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During the COVID-19 pandemic, paid leave emerged as a critical policy issue in state legislatures all over the country. Now, with the pandemic retreating in the rearview mirror, the paid leave landscape is changing, but the issue remains just as popular with state lawmakers nationwide.
While specific paid leave statutes related to COVID are sunsetting, lawmakers in at least 44 states have introduced more than 300 measures related to the issue since the beginning of 2023, reflecting the fact that paid leave as a policy issue had momentum with lawmakers even before the pandemic.
As Alison May, senior policy specialist for the National Conference of State Legislatures®, noted in a white paper published in the thick of the pandemic in the fall of 2020, paid leave had garnered “national attention and bipartisan congressional support in recent years,” even as the United States remained the only developed nation without a national paid leave policy.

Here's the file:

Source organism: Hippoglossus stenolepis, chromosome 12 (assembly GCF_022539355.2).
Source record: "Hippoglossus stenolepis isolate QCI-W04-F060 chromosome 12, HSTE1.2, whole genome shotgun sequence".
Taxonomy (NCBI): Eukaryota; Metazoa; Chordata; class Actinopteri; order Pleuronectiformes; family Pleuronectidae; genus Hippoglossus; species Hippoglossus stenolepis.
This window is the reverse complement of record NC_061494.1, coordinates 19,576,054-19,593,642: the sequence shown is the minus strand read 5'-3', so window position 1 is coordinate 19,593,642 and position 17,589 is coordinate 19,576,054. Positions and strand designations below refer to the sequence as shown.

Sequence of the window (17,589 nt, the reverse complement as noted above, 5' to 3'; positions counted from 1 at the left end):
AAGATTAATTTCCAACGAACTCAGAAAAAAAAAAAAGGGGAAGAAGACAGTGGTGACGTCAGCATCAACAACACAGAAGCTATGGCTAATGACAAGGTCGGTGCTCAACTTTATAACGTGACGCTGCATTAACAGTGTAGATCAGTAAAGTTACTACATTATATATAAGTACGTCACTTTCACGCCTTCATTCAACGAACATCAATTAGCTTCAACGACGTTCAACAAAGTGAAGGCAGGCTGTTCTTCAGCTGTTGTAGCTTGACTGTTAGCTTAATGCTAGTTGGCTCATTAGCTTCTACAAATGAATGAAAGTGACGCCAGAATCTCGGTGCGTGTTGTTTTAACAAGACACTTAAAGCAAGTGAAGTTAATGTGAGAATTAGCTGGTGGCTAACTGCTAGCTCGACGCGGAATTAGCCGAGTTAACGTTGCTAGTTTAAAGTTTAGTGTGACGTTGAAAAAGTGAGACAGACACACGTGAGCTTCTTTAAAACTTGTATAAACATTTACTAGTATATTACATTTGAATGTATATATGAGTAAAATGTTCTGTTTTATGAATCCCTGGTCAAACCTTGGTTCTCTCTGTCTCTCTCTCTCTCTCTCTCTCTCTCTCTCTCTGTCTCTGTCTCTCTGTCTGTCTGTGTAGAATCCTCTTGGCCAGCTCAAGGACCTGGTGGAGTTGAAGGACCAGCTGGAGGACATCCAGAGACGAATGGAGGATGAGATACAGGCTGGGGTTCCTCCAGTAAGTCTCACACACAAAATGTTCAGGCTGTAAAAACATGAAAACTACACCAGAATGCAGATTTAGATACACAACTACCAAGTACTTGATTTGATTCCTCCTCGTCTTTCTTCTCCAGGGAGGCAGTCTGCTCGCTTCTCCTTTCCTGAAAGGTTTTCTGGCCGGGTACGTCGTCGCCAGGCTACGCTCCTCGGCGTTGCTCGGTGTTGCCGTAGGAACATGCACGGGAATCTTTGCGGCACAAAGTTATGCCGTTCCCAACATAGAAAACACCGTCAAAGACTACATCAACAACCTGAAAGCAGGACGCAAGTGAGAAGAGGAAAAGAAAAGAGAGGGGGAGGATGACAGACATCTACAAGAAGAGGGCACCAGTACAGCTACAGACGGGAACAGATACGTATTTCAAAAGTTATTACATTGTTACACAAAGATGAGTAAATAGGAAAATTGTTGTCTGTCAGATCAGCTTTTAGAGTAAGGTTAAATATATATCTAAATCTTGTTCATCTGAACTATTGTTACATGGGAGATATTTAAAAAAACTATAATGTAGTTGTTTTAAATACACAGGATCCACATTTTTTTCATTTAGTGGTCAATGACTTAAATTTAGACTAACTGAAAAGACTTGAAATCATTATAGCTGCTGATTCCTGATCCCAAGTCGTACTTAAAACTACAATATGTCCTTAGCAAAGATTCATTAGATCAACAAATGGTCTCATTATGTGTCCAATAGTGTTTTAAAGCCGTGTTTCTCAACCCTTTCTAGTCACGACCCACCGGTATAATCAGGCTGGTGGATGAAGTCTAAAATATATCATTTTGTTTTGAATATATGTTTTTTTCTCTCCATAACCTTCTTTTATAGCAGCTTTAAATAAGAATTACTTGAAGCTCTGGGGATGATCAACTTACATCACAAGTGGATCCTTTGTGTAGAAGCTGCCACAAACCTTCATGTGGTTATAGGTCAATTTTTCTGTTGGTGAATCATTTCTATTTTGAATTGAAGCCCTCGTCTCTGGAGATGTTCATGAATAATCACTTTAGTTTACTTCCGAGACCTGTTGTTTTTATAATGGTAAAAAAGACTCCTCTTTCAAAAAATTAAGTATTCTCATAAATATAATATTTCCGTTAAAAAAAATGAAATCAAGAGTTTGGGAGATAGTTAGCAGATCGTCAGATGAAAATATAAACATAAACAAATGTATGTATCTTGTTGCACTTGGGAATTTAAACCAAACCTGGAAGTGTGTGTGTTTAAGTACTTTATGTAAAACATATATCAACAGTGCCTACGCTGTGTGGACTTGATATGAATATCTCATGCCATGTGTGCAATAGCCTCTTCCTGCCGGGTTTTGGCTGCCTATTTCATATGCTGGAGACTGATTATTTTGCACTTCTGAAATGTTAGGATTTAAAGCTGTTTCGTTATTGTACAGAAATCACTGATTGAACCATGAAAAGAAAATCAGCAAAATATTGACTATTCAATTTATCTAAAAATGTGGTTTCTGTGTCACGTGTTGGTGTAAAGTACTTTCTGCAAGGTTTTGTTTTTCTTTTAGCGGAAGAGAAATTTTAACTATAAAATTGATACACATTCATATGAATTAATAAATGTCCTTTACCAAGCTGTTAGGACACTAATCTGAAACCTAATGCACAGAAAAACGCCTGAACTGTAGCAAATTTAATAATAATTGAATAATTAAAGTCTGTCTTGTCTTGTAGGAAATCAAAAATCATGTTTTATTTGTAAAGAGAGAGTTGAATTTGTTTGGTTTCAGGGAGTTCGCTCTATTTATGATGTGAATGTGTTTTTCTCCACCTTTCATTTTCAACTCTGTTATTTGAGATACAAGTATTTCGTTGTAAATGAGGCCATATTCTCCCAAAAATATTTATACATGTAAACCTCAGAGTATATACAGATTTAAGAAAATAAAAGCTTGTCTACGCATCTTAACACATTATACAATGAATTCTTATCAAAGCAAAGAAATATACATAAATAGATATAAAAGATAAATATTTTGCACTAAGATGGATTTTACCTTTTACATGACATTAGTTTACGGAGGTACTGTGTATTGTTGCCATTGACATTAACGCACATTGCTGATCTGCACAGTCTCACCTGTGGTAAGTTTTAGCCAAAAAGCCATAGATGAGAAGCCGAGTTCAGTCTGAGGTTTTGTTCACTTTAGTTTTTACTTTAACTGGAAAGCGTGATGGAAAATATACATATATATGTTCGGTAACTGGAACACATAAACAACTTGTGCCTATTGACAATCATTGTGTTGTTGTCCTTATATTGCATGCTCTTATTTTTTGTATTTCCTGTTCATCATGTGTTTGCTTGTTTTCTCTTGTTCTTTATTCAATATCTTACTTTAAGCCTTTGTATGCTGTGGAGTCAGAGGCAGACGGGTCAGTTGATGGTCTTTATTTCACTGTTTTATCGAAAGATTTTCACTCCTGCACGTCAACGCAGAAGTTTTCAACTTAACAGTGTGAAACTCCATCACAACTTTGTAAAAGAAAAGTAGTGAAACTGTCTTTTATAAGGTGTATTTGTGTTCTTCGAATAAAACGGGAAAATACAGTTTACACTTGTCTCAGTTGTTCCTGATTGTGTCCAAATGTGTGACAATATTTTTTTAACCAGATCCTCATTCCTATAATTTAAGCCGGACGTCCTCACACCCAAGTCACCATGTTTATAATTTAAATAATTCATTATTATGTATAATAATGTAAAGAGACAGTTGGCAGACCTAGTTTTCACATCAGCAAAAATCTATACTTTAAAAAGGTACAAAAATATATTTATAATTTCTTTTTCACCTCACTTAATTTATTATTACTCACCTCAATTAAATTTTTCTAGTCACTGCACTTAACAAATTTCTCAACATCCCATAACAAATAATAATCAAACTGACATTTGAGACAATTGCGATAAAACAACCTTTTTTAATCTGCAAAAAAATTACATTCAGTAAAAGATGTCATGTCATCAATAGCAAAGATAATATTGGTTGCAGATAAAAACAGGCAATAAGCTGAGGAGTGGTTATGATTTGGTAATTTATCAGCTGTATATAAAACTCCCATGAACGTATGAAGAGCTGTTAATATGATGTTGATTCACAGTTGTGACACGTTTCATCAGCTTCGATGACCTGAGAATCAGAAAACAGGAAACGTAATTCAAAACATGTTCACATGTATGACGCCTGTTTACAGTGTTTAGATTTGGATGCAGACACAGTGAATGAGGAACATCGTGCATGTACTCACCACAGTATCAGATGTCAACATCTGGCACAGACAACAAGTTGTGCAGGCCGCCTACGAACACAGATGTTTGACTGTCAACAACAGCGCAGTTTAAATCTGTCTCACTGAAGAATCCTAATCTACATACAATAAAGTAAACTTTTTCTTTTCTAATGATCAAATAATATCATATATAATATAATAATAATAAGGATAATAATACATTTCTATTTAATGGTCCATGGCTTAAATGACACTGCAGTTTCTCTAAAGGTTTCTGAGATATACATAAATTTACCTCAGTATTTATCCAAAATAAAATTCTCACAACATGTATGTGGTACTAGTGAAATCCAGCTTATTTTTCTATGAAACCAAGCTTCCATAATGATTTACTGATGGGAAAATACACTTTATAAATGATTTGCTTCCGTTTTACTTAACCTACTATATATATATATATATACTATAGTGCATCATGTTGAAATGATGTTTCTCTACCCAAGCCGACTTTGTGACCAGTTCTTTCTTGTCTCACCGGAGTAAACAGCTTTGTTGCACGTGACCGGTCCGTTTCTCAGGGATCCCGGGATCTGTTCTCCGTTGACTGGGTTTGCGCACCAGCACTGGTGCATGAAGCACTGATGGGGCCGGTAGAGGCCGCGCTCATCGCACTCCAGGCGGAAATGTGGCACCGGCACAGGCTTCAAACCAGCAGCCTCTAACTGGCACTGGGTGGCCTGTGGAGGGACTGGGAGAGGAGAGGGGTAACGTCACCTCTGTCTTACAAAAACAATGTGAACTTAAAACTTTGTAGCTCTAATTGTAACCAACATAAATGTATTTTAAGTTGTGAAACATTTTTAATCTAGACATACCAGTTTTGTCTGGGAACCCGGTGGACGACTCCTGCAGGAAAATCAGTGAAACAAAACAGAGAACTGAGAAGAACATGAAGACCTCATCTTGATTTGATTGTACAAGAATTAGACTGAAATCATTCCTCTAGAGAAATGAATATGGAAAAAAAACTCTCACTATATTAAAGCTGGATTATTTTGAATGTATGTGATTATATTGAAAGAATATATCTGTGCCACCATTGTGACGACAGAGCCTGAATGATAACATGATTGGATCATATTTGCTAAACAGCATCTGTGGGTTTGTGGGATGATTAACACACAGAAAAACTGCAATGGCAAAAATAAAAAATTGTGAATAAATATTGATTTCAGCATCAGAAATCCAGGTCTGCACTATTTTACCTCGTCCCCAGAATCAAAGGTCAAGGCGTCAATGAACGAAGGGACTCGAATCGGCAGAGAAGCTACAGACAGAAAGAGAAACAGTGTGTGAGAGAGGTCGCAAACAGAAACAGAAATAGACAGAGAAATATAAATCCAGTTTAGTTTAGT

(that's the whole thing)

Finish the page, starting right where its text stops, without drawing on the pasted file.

Until that changes, paid leave figures to be a hot topic for state legislatures from coast to coast.
Paid leave legislation generally falls into two major buckets: laws governing paid sick leave and laws governing paid family and medical leave.
But lawyer Elias Kahn, senior product manager for labor & employment, tax and employee benefits and executive compensation on the LexisNexis® Practical Guidance Team, said a third key bucket looms on the horizon: paid leave for any reason.
In May 2019, Maine became the first state in the nation to require private employers to provide paid leave for any reason when Gov. Janet Mills (D) signed LD 369. Nevada followed a month later, in June 2019, when then-Gov. Steve Sisolak (D) signed SB 312, which also granted paid leave for any reason.
Illinois is poised to join their ranks on January 1, 2024. In March 2023, Gov. J.B. Pritzker (D) signed SB 208, which says that beginning on January 1, 2024 private employers must offer their workers five days paid time off for any reason after they’ve completed a 90-day probation period.